Maybe the true appeal of dystopia is not how it relates to our society, but rather how it doesn’t. The crafting of new worlds within the genre creates a form of escapism unlike any other style of fiction; by creating societies so fundamentally different from our own our focus shifts completely onto the narrative and characters.

One example of this is the Chaos Walking trilogy by Patrick Ness, set in a world where everyone’s thoughts can be heard in a cacophony of words, images and sounds called Noise. This plot is completely unrealistic, yet piques our curiosity- we always wonder what it would be like to hear other people’s thoughts, and are hooked by the excitement of feeling what it might be like. The radical events of dystopia can also prompt us to think more about our own characters and situation; in the Divergent trilogy by Veronica Roth, protagonist Tris has to choose whether to remain with her own faction, or be bold and leave her family for a new life. By facing the main character with a difficult decision, we wonder how we would react in the same situation- would we be brave or stick with what we’ve always known? Lord of the Flies by William Golding is perhaps the most obvious example of this in dystopian fiction; boys stranded on a desert island, forced to do whatever it takes to survive. The reader will always be hooked by situations like these- which character we will side with, who do we relate to, what we would do.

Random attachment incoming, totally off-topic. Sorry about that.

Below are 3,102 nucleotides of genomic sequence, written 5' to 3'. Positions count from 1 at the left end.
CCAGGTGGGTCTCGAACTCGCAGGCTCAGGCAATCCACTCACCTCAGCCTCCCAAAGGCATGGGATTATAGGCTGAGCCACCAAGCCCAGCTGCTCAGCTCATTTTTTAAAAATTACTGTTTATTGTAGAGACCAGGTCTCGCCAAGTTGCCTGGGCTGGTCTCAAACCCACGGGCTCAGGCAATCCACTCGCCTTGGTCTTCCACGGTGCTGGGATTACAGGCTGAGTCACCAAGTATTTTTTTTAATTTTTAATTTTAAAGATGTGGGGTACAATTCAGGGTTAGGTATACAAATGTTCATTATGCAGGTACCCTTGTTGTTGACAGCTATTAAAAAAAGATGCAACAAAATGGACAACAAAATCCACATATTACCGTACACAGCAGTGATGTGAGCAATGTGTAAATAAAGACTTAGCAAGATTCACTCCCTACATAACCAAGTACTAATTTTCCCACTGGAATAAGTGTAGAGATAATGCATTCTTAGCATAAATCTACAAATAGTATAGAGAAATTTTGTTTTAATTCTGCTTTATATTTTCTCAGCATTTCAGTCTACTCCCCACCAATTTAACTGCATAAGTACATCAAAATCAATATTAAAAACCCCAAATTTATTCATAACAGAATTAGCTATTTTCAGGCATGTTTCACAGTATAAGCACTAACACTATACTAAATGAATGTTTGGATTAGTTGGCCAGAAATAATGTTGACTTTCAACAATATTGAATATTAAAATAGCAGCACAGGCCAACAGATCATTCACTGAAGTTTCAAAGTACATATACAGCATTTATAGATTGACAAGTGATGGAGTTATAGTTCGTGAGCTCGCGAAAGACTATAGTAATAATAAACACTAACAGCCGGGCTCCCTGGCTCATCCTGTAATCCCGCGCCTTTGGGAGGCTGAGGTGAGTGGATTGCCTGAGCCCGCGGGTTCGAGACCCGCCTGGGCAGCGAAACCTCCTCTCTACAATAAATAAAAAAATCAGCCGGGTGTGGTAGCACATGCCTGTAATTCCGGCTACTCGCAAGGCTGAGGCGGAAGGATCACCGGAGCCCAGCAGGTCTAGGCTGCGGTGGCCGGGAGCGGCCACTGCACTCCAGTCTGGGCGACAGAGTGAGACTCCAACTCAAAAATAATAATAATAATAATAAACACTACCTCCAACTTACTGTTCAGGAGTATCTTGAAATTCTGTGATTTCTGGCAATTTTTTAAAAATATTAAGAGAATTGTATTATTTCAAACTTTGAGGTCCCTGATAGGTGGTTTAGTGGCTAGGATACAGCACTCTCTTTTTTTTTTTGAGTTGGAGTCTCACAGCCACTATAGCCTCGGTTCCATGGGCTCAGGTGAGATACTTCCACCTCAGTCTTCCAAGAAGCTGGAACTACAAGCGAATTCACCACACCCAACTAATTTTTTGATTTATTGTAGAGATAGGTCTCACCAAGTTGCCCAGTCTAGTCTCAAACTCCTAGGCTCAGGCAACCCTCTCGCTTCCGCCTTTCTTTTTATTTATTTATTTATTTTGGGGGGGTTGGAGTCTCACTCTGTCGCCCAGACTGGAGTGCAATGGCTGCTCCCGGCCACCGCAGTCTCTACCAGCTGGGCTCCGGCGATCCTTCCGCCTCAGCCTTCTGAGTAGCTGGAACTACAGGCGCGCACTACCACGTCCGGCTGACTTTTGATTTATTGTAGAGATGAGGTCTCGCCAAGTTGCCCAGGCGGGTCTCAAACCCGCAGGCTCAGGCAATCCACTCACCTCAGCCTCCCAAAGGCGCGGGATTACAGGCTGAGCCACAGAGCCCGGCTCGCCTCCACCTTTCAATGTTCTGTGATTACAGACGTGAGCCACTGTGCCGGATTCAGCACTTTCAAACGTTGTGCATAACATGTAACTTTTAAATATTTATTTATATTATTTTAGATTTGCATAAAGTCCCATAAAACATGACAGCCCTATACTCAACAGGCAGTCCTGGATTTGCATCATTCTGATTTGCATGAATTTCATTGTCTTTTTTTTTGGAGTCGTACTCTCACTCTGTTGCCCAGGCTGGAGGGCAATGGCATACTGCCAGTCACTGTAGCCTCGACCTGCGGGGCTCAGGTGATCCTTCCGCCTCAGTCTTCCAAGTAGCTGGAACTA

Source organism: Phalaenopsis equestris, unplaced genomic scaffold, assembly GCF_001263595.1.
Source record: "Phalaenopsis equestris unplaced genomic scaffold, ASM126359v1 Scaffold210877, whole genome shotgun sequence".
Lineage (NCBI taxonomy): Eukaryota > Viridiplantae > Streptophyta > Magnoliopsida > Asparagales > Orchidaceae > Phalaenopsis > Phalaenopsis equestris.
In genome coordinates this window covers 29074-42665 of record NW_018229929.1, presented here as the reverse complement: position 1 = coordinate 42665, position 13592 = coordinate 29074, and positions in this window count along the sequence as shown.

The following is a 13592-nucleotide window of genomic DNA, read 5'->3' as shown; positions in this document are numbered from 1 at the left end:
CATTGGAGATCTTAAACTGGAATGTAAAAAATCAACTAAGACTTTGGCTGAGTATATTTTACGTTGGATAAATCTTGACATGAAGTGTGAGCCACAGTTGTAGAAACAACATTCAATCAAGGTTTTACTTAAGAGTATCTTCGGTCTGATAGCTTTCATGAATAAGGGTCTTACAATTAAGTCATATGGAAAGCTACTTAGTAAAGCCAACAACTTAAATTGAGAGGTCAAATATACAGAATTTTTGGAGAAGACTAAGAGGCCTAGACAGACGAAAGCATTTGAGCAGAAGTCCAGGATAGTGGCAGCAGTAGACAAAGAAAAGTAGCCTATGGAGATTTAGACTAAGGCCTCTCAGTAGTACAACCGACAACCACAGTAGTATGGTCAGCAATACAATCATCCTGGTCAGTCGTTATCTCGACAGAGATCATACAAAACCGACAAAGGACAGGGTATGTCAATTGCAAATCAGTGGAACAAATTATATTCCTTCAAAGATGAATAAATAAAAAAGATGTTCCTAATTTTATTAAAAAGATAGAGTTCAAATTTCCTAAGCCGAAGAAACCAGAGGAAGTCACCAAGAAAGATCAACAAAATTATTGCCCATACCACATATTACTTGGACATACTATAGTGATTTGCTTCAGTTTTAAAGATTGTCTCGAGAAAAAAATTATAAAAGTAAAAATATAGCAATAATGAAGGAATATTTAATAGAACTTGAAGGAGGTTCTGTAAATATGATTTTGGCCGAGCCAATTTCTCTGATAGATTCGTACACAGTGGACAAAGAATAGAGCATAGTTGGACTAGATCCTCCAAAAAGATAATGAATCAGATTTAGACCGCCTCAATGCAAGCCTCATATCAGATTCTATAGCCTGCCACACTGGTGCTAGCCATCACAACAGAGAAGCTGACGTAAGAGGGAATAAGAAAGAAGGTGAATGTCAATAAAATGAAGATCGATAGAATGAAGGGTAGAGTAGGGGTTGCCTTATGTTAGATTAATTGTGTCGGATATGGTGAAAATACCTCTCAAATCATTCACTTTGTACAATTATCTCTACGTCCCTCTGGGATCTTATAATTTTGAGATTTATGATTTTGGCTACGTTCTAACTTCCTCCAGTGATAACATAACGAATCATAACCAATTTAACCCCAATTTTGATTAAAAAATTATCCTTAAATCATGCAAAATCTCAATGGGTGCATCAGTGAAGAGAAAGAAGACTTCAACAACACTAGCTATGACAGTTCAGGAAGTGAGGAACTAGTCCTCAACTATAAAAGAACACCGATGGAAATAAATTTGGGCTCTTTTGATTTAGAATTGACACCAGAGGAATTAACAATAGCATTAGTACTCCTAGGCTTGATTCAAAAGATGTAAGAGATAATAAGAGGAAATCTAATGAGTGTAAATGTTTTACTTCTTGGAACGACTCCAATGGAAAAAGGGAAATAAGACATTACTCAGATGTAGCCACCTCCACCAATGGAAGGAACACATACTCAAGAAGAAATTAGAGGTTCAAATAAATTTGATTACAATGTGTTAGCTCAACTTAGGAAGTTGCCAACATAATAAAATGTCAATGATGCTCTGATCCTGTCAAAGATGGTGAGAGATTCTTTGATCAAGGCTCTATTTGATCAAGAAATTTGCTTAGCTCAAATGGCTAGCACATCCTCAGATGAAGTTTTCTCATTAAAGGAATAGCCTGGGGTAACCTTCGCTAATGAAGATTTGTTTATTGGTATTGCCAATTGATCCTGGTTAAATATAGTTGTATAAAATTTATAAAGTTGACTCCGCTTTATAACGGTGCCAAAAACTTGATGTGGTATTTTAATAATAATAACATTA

To conclude, dystopia is a timeless genre, perhaps because it is both representative of our time whilst simultaneously being at odds with it. Society, especially young people, will always regard dystopia, perversely, as one of the genres most illustrative of our world.